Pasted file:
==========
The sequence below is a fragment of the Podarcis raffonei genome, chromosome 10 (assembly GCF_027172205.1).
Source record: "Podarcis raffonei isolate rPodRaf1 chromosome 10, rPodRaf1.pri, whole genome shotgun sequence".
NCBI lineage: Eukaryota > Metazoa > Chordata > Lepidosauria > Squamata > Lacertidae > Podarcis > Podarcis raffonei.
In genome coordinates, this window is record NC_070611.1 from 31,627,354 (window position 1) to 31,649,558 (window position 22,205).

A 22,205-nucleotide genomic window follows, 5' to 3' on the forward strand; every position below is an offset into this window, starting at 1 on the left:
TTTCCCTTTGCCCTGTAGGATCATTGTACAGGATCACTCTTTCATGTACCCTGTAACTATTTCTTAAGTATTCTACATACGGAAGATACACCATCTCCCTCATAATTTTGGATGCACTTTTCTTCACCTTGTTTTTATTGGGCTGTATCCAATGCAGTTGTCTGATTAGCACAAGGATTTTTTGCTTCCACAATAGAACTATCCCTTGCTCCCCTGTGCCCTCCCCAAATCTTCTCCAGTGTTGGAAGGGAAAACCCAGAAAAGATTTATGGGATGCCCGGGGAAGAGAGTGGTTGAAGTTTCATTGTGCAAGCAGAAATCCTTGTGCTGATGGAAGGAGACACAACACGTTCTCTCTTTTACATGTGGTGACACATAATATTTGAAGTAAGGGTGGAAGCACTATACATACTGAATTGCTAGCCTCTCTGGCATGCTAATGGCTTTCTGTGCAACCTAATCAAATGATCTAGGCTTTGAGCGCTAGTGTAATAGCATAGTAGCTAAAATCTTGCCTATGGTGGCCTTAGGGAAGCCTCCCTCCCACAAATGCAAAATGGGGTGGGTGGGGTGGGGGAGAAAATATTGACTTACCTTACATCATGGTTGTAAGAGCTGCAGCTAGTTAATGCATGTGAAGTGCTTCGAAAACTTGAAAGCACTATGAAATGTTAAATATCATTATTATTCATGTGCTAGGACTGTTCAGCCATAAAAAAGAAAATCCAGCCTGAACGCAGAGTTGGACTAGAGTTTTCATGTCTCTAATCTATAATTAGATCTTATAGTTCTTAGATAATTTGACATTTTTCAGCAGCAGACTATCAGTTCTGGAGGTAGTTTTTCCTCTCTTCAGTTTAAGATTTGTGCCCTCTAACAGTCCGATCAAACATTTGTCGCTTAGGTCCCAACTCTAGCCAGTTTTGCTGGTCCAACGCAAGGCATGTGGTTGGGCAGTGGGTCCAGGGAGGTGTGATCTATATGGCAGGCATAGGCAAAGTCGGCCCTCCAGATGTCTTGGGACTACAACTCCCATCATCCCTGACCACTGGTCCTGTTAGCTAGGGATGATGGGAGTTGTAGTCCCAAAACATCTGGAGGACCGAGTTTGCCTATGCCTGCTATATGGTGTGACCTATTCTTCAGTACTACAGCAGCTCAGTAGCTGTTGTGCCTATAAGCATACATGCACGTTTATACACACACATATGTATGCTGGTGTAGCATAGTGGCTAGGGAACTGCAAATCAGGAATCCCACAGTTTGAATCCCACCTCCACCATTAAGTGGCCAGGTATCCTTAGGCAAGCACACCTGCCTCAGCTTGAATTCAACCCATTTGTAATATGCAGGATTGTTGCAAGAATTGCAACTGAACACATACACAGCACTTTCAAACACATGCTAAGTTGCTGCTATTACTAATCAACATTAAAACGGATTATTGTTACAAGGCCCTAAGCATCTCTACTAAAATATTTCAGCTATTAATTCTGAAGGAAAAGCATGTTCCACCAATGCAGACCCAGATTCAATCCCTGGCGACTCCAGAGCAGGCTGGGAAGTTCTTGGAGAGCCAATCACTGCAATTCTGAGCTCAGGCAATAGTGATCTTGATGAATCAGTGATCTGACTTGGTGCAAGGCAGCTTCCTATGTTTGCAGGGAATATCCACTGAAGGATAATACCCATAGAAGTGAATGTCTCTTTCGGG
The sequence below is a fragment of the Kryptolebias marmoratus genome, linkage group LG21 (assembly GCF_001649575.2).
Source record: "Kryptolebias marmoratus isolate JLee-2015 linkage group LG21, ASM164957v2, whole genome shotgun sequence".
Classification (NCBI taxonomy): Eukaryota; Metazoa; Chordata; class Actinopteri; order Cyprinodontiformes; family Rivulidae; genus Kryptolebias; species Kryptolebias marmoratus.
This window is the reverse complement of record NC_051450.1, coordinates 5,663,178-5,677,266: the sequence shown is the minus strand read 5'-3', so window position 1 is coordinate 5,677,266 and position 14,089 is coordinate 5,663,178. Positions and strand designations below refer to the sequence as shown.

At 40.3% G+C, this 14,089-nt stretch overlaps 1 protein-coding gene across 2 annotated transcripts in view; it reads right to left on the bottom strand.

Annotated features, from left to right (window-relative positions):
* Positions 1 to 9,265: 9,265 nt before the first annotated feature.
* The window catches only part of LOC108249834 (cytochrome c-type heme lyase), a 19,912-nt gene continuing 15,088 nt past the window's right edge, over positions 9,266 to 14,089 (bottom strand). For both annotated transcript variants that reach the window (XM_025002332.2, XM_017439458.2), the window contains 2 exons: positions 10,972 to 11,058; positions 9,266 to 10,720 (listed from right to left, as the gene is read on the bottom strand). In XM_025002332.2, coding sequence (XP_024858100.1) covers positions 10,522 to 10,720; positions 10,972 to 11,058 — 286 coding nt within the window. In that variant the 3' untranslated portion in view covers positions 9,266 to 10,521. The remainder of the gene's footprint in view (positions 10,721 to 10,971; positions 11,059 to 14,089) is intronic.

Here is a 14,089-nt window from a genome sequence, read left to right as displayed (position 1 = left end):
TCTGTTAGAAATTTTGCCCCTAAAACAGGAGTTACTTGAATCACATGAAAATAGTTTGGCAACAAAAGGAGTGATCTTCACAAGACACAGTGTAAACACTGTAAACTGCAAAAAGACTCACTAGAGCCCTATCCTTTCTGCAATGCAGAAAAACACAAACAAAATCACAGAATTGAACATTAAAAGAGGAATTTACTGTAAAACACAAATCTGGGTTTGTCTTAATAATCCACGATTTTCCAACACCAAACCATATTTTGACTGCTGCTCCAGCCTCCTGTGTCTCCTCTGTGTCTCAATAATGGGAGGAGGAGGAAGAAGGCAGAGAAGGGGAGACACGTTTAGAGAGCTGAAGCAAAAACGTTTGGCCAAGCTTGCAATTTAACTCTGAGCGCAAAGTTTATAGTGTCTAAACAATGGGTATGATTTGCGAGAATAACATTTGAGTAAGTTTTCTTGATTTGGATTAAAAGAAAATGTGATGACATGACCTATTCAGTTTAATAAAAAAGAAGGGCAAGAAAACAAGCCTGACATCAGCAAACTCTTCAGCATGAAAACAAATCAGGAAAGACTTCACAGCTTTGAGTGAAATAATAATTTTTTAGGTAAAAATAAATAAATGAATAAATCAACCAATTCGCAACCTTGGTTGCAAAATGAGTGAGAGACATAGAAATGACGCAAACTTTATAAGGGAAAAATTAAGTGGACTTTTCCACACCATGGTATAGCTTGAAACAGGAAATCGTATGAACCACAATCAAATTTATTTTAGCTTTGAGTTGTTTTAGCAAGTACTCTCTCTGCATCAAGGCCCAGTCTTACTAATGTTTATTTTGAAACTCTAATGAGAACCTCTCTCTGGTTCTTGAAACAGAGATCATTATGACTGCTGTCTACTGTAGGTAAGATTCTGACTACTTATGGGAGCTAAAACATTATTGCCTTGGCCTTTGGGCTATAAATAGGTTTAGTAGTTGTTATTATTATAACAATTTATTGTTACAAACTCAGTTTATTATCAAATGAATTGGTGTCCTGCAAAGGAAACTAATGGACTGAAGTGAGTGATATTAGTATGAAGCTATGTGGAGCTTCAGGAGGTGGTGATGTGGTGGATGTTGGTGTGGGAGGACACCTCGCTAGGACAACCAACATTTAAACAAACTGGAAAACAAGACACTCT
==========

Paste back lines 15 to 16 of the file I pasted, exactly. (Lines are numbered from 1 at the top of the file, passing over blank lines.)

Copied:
Here is a 14,089-nt window from a genome sequence, read left to right as displayed (position 1 = left end):
TCTGTTAGAAATTTTGCCCCTAAAACAGGAGTTACTTGAATCACATGAAAATAGTTTGGCAACAAAAGGAGTGATCTTCACAAGACACAGTGTAAACACTGTAAACTGCAAAAAGACTCACTAGAGCCCTATCCTTTCTGCAATGCAGAAAAACACAAACAAAATCACAGAATTGAACATTAAAAGAGGAATTTACTGTAAAACACAAATCTGGGTTTGTCTTAATAATCCACGATTTTCCAACACCAAACCATATTTTGACTGCTGCTCCAGCCTCCTGTGTCTCCTCTGTGTCTCAATAATGGGAGGAGGAGGAAGAAGGCAGAGAAGGGGAGACACGTTTAGAGAGCTGAAGCAAAAACGTTTGGCCAAGCTTGCAATTTAACTCTGAGCGCAAAGTTTATAGTGTCTAAACAATGGGTATGATTTGCGAGAATAACATTTGAGTAAGTTTTCTTGATTTGGATTAAAAGAAAATGTGATGACATGACCTATTCAGTTTAATAAAAAAGAAGGGCAAGAAAACAAGCCTGACATCAGCAAACTCTTCAGCATGAAAACAAATCAGGAAAGACTTCACAGCTTTGAGTGAAATAATAATTTTTTAGGTAAAAATAAATAAATGAATAAATCAACCAATTCGCAACCTTGGTTGCAAAATGAGTGAGAGACATAGAAATGACGCAAACTTTATAAGGGAAAAATTAAGTGGACTTTTCCACACCATGGTATAGCTTGAAACAGGAAATCGTATGAACCACAATCAAATTTATTTTAGCTTTGAGTTGTTTTAGCAAGTACTCTCTCTGCATCAAGGCCCAGTCTTACTAATGTTTATTTTGAAACTCTAATGAGAACCTCTCTCTGGTTCTTGAAACAGAGATCATTATGACTGCTGTCTACTGTAGGTAAGATTCTGACTACTTATGGGAGCTAAAACATTATTGCCTTGGCCTTTGGGCTATAAATAGGTTTAGTAGTTGTTATTATTATAACAATTTATTGTTACAAACTCAGTTTATTATCAAATGAATTGGTGTCCTGCAAAGGAAACTAATGGACTGAAGTGAGTGATATTAGTATGAAGCTATGTGGAGCTTCAGGAGGTGGTGATGTGGTGGATGTTGGTGTGGGAGGACACCTCGCTAGGACAACCAACATTTAAACAAACTGGAAAACAAGACACTCT